It hadn’t occurred to me it was the exchange of objects leads to specialization which leads to improvement of both objects and ideas as individuals attain expertise. It also means we as a society are all working for each other. We all depend on each other as we have reached the point where no one knows how to make everything in every day items we use.

The fewer people in the social network, the less exchange, the less specialization so isolation leads to regressions. So as we get better at communicating world wide and having global conversations, technology will increase at an even faster pace.

How well we communicate is more important than our individual intelligence.

Matt Ridley, author of The Rational Optimist.

Most Recent Data

One of the common complaints instructors have about CE/Vista is the Tracking reports don’t have recent enough data. They are shown this for selecting the date range.

Select a Date Range for the Report
Select a Date Range for the Report

Including here the most recent time the tracking was processed (which the application already displays to the server administrator in background jobs) would help the instructor know whether the data is as recent as 4:00 am or 1:00pm.

Maybe when Tracking will run again ought to be displayed to the instructor so he or she knows it will run within the hour or the next morning. That might cut down on instructors running it again and again expecting it to magically show data which won’t be available until many hours later.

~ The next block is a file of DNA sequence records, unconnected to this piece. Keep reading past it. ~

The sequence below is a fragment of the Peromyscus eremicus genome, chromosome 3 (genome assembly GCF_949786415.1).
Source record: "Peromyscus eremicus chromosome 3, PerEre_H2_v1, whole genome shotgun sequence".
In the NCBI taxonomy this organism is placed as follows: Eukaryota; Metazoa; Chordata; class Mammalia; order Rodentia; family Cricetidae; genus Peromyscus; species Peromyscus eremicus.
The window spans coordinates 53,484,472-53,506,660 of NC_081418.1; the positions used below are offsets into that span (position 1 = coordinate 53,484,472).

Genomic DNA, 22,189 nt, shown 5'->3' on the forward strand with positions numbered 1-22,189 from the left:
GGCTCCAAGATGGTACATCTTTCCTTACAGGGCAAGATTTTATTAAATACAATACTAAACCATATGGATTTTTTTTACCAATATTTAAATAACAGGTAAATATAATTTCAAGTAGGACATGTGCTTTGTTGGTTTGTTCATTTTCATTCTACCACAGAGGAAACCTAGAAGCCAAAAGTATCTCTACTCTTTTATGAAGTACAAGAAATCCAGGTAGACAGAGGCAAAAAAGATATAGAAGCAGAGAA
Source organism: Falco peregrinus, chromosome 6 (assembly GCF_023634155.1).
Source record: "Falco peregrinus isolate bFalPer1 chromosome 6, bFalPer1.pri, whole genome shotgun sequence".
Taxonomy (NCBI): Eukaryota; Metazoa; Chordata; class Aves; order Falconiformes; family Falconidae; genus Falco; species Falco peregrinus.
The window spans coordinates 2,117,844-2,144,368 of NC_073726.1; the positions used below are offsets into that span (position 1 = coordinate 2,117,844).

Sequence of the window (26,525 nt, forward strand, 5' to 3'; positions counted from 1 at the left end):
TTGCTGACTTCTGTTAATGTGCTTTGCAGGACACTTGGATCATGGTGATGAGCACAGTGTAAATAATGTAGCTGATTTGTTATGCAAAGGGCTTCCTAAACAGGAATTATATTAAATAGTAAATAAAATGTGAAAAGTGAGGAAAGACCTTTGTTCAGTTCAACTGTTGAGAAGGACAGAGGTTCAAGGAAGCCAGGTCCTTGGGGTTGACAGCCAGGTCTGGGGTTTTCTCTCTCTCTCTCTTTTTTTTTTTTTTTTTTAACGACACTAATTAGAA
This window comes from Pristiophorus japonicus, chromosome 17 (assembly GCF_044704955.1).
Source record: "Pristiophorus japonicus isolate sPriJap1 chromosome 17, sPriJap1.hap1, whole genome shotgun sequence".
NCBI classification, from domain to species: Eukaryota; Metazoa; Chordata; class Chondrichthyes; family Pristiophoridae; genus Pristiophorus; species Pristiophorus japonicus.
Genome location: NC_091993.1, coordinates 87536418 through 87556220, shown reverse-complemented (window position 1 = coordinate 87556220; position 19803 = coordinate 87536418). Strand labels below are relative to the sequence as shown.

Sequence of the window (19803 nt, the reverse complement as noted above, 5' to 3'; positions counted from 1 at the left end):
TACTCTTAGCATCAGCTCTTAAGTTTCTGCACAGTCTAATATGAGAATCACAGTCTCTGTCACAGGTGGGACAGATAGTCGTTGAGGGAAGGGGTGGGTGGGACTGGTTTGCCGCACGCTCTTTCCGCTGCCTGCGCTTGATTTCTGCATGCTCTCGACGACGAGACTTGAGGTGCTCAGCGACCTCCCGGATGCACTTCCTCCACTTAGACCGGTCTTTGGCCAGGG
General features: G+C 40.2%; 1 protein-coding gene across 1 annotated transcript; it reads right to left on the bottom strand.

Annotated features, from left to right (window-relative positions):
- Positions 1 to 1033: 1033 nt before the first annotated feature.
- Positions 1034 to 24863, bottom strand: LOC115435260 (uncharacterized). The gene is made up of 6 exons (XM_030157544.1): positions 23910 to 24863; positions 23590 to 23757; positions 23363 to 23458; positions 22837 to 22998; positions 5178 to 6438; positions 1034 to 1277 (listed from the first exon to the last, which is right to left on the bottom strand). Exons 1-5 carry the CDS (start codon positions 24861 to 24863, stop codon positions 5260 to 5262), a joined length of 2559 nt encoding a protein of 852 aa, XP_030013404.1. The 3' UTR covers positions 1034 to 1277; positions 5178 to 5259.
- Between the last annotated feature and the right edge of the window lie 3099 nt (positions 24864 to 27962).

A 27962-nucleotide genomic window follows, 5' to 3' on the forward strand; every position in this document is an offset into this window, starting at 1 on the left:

Administrators some times have to pick the best operational time to run Tracking. We have direct login checks running several times per hour. When Tracking is run every hour and these checks run at the same time, the time these direct login checks took spiked. Users also complained about poor performance. So we have these run in the wee hours of the morning when users are not generally on the system.

On Buyouts

My friend Dan posted on Twitter about the rumored buyout of Brizzly by Foursquare. Thankfully an update says this rumor isn’t true.

What are examples of a bought software company where the bought product flourished better than before the buyout? I forget the name of the company who built a Twitter search only to be bought by Twitter. However, it Summize stands alone as the good example of a buyer well integrating something into the existing product. Of course, I’m not an authority on buyouts, so maybe there some other good examples.